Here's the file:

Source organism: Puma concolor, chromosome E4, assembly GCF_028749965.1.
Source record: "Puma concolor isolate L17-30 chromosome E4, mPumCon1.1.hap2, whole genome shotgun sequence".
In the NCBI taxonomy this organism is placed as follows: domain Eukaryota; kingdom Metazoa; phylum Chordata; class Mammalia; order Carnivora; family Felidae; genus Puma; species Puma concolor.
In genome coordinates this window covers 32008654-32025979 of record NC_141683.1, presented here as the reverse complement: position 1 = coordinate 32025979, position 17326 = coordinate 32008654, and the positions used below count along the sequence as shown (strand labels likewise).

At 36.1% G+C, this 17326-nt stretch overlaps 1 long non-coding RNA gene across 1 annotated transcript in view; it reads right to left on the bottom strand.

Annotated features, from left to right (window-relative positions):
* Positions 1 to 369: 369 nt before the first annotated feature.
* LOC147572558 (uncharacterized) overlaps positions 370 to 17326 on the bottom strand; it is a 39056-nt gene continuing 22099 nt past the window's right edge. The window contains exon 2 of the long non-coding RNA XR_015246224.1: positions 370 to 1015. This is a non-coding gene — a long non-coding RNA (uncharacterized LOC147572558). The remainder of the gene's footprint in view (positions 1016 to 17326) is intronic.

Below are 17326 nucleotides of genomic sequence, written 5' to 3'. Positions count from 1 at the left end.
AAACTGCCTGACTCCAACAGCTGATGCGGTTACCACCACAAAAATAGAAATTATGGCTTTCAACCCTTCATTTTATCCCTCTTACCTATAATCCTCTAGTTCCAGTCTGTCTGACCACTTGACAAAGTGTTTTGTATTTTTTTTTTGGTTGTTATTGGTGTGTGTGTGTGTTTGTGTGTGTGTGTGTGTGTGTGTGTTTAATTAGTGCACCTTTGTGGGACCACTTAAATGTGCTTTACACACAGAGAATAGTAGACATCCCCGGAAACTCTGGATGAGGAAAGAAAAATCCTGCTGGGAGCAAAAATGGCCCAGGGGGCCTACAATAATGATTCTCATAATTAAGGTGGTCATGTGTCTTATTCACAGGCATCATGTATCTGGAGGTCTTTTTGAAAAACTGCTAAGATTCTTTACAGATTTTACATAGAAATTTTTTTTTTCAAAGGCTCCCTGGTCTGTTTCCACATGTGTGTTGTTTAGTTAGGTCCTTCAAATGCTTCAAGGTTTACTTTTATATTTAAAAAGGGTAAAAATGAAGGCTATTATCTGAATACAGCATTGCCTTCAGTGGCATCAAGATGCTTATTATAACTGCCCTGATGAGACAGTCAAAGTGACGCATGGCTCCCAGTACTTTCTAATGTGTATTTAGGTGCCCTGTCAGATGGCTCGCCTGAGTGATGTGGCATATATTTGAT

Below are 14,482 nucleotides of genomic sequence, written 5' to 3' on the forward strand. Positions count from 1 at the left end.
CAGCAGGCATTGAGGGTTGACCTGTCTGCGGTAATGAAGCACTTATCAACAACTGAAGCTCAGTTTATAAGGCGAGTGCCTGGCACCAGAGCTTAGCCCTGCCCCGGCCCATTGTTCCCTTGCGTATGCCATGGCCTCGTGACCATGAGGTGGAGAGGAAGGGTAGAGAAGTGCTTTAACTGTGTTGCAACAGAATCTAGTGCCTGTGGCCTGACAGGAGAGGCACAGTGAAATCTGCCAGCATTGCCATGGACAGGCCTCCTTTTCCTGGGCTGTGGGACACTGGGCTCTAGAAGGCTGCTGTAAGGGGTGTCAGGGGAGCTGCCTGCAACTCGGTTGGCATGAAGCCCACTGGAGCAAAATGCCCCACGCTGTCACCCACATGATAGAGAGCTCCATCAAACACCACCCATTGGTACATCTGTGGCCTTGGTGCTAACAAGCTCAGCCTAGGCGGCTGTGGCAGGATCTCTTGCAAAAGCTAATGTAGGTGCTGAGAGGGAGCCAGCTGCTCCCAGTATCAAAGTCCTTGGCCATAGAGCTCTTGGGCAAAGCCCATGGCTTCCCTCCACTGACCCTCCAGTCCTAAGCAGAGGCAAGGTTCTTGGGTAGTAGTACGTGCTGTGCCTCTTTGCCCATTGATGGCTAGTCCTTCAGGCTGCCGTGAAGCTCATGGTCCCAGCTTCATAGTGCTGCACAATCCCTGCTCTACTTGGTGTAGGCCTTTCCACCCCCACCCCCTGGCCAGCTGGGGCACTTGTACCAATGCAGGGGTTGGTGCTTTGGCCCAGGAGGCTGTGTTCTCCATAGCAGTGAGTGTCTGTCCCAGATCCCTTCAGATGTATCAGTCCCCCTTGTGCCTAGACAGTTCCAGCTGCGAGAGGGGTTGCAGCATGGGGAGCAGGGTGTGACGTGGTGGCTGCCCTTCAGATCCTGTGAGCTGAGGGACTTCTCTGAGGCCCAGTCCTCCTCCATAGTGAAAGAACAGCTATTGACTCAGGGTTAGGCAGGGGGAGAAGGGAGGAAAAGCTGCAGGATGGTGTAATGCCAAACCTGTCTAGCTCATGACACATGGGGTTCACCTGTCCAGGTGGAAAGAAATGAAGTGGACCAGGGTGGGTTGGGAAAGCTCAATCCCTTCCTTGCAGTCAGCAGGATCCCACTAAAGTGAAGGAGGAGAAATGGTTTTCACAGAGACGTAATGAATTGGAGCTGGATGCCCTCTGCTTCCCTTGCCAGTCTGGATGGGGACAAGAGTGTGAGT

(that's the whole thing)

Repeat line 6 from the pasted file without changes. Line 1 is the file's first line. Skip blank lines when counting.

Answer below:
Annotated features, from left to right (window-relative positions):